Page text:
The geography and mountain ranges are beautiful and there’s some great hiking. It’s also less congested than Quartzsite.

    The coordinates for free dispersed camping around Kofa are:

    33°15’38.7″N 114°13’56.0″W

    We did a full review of this site in our article: Dispersed Camping At Kofa National Wildlife Refuge, AZ and covered:
     

    1. Time of year.
    2. Is law enforcement present?
    3. Road conditions.
    4. If it’s big rig friendly.
    5. Cell service and carriers.
    6. Starlink friendly skies?
    7. Crowds
    8. Wildlife & insects.
    9. Closest potable water and dump stations.
    10. Our review of the dispersed camping site.

     
    Kofa is special to us because it’s where our wheel fell off the travel trailer.

    The outcome ultimately was good and resulted in new friendships.

    Read all about it in our article: Why Did One Of Our Wheels Fall Off Our Travel Trailer?

    Or you can watch the video:
     

     

  • Free Boondocking, Quartzsite, AZ (Plomosa Rd)

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    Boondocking in Quartzite, AZ.


     
    Quartzsite is by no means our favorite free boondocking location. But it’s really convenient for meet-ups even though it’s one of the most popular places to boondock in AZ.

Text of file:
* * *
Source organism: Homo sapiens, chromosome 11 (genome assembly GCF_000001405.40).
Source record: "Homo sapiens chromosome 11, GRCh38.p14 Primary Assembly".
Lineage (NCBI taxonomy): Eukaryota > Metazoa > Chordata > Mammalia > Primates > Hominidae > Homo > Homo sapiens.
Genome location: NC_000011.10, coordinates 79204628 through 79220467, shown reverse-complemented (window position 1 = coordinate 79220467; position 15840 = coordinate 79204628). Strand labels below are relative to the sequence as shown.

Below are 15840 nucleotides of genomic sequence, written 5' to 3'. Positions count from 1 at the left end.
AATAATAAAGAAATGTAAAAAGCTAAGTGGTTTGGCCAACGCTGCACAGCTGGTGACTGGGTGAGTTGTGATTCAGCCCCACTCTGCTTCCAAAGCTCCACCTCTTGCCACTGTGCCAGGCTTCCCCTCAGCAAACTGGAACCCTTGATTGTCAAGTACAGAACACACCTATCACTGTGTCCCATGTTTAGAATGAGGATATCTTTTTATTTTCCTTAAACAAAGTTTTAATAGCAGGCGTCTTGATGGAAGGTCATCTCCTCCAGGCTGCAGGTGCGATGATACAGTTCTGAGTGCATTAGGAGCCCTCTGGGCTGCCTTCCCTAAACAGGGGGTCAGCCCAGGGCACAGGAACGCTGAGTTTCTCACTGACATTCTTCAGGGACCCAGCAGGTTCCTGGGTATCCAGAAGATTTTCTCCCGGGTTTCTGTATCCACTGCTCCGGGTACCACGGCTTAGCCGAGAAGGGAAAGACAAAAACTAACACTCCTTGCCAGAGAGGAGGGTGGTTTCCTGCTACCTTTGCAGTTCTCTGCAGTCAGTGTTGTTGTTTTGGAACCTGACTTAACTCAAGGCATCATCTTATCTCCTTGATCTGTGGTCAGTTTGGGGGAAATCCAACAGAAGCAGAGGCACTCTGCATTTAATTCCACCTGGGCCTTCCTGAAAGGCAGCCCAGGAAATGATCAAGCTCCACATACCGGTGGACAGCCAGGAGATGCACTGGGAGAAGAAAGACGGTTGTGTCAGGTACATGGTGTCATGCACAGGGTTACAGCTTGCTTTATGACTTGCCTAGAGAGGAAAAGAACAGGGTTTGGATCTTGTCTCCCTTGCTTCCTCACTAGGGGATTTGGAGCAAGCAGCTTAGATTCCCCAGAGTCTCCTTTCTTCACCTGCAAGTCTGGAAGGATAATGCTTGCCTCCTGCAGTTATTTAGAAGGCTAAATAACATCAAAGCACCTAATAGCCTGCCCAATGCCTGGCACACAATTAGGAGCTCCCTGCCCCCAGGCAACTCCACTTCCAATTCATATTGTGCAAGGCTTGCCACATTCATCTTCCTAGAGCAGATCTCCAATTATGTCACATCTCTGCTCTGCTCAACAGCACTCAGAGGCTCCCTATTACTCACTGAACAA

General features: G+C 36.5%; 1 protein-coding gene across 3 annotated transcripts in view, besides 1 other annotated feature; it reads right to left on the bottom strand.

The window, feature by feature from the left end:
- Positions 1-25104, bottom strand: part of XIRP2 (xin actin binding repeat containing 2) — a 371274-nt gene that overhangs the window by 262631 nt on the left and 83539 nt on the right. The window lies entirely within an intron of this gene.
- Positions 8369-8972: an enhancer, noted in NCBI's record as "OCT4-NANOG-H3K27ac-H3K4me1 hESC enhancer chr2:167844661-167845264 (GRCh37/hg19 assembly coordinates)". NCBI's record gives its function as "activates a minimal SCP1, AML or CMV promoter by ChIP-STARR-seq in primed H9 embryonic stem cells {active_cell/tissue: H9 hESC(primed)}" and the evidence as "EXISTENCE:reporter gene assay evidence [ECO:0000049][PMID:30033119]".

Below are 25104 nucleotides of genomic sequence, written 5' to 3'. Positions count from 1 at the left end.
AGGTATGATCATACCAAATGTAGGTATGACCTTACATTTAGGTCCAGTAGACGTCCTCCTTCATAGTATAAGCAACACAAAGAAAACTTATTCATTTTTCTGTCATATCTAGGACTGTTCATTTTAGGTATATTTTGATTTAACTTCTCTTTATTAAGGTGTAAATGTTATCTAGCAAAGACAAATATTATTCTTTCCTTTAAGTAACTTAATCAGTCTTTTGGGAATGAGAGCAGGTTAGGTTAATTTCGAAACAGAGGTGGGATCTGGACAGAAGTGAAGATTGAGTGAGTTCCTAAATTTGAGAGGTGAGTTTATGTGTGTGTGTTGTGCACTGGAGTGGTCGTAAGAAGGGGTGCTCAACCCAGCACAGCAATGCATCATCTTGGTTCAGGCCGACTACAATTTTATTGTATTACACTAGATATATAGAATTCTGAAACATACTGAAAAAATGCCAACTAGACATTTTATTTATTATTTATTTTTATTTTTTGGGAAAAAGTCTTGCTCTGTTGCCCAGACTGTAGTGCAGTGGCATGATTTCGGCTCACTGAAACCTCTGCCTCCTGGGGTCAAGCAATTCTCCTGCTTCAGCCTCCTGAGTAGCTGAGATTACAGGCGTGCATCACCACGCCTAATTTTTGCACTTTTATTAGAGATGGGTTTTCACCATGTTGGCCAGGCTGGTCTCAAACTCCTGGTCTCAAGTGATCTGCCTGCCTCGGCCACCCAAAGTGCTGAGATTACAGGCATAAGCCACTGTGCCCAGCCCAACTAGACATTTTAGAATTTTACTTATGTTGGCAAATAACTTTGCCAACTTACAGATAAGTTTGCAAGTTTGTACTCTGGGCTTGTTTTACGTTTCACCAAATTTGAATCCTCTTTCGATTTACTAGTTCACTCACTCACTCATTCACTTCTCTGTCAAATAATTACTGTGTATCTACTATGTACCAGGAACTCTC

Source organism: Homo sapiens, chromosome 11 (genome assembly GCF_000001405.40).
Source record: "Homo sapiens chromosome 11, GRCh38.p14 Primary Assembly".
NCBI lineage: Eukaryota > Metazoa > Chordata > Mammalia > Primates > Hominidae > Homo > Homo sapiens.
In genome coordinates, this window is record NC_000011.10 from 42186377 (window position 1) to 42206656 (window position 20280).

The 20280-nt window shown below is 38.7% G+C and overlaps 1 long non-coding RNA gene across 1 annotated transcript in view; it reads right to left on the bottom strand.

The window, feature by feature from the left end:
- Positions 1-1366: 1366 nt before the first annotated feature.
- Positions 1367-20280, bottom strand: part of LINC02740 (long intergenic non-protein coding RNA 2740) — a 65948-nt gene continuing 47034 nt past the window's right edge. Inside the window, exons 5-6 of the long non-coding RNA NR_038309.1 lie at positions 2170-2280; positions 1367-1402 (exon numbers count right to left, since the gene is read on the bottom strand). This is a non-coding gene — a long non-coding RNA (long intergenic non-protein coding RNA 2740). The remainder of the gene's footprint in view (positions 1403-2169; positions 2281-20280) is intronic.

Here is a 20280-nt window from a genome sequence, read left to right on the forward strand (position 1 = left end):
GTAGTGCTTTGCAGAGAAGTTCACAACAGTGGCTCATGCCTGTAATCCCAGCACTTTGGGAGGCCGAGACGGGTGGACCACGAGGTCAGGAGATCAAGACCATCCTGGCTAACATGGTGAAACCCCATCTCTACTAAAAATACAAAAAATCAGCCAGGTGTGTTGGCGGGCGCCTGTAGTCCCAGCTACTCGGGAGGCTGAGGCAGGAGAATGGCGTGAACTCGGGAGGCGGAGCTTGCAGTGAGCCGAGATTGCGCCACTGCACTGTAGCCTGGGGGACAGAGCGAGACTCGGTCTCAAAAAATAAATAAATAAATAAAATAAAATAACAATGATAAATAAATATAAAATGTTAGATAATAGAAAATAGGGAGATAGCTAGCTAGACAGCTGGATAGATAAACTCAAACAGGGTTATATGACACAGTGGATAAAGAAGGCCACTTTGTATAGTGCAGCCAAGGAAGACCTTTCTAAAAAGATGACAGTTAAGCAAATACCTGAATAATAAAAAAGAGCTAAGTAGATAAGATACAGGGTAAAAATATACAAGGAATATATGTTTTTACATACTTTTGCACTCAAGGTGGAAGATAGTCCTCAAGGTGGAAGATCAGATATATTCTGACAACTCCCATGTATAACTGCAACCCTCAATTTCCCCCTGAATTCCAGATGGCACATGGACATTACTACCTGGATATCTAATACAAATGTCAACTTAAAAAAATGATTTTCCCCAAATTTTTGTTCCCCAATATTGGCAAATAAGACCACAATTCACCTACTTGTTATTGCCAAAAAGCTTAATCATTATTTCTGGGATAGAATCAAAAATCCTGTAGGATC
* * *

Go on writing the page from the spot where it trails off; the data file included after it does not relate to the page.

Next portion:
We stayed there for an Outdoors RV meet-up, but will not return unless it’s for social reasons.

    The coordinates for free boondocking in southern Arizona in Quartzsite are:

    33°45’52.9″N 114°10’39.8″W

    We did a full review of this site in our article: Free Boondocking, Quartzsite, AZ Off Plomosa Road and covered:
     

    1. Time of year.
    2. Is law enforcement present?
    3. Road conditions.
    4. If it’s big rig friendly.
    5. Cell service and carriers.
    6. Starlink friendly skies?
    7. Crowds
    8. Wildlife & insects.
    9. Closest potable water and dump stations.
    10. Our review of the dispersed camping site.

     
    We’re really glad we met the group of people at the ORV meet-up in Quartzsite.

    It led to some like-minded friends and a really good education about the maintenance of our ORV.